Reno Gazette Journal/used with permission
Fairy-tale endings have a way of pulling on the right heart strings – especially when it is one of our hometown heroes.
Charlie Tooley, a Granite Bay High School alum, is that hero.
Tooley was a star basketball player while he attended GBHS. He played all four years for the high school, three of which he was on the varsity team.
In his senior year, Tooley committed to play college basketball at the University of Nevada at Reno as a recruited walk-on – meaning he was not offered any athletic scholarship money, but he was still extended a spot on the team.
Most of the time, scholarship athletes have more authority and preference with the other players and coaches than preferred walk-ons.
Tooley, however, defied the odds and made an impact his freshman year.
He came off the bench and played in 16 games, and was a main part of UNR’s comeback against New Mexico last season. This helped the team capture the Mountain West Title in 2017.
Tooley was given the Most Inspirational Award after his freshman year at UNR.
His coach, Eric Musselman, recognized Tooley’s hard work throughout his first year and decided he should be rewarded.
One day at practice, Musselman, the rest of the UNR coaching staff and team, surprised Tooley with a scholarship paper – he was given a full athletic scholarship for the spring semester.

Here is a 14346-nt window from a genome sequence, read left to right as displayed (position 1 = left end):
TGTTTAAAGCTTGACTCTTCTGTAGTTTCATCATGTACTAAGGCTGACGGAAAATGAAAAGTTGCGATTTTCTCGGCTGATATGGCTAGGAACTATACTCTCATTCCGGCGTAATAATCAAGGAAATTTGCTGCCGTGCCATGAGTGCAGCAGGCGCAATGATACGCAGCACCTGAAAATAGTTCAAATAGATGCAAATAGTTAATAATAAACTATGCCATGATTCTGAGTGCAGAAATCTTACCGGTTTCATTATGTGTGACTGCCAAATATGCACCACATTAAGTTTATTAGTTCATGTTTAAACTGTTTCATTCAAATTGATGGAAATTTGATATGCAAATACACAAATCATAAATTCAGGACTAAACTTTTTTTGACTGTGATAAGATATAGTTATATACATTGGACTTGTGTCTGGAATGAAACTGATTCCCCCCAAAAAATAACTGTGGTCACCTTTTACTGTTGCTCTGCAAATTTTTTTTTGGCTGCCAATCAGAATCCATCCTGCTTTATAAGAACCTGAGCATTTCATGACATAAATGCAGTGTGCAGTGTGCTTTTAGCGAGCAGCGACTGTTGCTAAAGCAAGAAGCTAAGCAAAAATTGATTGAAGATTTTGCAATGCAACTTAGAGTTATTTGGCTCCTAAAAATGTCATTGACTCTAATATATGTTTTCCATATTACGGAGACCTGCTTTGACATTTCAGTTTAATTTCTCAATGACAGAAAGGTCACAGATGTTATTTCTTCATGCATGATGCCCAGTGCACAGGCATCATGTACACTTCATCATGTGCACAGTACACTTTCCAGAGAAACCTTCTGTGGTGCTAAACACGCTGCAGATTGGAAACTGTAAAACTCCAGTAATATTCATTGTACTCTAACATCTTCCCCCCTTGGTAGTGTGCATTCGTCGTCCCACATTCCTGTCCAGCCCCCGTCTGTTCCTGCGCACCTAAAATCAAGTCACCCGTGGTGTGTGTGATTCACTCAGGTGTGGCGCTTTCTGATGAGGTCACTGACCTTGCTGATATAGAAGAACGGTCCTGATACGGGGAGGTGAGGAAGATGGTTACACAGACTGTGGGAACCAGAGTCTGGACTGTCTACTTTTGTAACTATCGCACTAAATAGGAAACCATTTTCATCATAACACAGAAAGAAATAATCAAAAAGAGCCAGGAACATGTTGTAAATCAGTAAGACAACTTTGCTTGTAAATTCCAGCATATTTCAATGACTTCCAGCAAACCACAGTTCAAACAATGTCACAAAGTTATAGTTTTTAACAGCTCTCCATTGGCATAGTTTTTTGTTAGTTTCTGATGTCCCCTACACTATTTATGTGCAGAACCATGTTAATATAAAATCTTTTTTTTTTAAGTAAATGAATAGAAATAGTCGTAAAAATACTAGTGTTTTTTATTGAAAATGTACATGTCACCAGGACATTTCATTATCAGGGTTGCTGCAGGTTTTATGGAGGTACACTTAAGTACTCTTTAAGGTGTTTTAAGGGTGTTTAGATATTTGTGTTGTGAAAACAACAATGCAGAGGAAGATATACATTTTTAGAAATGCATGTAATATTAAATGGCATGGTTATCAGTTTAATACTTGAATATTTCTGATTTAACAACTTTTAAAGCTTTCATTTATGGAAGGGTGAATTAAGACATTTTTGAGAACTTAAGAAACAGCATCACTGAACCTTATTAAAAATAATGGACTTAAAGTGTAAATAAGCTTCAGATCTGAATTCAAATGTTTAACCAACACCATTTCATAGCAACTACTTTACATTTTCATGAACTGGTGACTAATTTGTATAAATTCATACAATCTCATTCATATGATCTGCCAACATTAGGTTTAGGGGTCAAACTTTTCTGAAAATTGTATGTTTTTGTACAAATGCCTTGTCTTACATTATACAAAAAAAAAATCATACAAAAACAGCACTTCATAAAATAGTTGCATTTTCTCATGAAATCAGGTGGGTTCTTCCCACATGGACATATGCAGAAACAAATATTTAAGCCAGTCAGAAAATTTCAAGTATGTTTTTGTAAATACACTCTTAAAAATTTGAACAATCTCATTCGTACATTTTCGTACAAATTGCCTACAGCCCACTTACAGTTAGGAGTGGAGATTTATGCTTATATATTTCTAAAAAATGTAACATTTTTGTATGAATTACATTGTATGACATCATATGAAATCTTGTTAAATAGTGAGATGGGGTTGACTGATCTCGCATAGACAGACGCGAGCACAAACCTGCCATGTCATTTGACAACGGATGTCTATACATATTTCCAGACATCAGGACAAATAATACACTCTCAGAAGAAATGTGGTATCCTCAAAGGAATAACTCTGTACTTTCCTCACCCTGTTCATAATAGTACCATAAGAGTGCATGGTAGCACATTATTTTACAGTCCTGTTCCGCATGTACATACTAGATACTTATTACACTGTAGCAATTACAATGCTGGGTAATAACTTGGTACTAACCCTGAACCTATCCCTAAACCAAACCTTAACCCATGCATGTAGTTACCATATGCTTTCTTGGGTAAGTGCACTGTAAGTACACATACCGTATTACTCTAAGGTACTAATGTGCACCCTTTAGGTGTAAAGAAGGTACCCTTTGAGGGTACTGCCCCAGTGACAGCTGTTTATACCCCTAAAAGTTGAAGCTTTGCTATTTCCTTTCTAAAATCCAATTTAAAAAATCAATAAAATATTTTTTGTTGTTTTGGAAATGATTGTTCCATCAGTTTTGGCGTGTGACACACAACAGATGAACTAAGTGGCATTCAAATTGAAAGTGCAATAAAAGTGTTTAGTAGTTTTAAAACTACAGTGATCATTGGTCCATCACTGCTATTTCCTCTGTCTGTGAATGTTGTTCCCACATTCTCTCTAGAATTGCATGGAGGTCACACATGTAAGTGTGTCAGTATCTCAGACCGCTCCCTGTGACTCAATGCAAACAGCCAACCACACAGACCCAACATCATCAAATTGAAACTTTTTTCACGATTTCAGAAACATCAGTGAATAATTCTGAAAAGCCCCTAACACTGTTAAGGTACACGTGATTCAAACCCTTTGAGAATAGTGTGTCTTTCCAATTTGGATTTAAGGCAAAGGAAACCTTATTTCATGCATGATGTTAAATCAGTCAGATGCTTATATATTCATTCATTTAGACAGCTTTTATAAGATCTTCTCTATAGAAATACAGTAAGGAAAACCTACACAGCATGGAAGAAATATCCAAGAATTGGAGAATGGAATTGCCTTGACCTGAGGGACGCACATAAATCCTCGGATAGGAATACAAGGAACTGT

“I was very emotional that day and have had a hard time putting it into words how I felt – I just felt very blessed,” Tooley said. “It was, by far, one of the best days of my life.”
Musselman also had Tooley’s parents film a video congratulating their son.
“They (his parents) actually surprised me with a video on the day that I found out, which was awesome,” Tooley said. “They are just really happy for me and proud.”
When Tooley received his letter, Musselman explained the reasons for his scholarship.
Upon receiving the letter, Tooley’s coach told him that his work ethic, desire to compete and help his team, and confidence aided in his decision.
Throughout all of Tooley’s years playing basketball, his desire to get better has been constant.
“Even though he was the most talented player, he was still the first to arrive at practice and the last to leave – he was always putting in the extra work,” said Jason Sitterud, Tooley’s high school basketball coach.
Joey Scotti, a childhood childhood friend of Tooley’s, recognized his work ethic as well.
“Outside of (high) school basketball, I know Charlie played on a highly competitive travel team and worked a lot on his own to perfect his skills,” Scotti said.
Along with his constant effort to improve his game, Tooley influenced those around him too.
“He made everyone around him play at a higher level – he had high expectations of himself and encouraged everyone around him to expect more from themselves,” Sitterud said.
Scotti said he was not surprised when he found out about his friend’s scholarship.
“Charlie’s one of the hardest working guys I know and absolutely earned the scholarship,” Scotti said.
His high school coach agreed.
“I was excited for him because I knew that he had earned it through his hard work and being a great teammate,” Sitterud said.
Tooley’s inspiring story is a great lesson for many athletes.
Sitterud said he would want to teach others from Tooley’s story that “hard work plus (a) selfless attitude equals success.”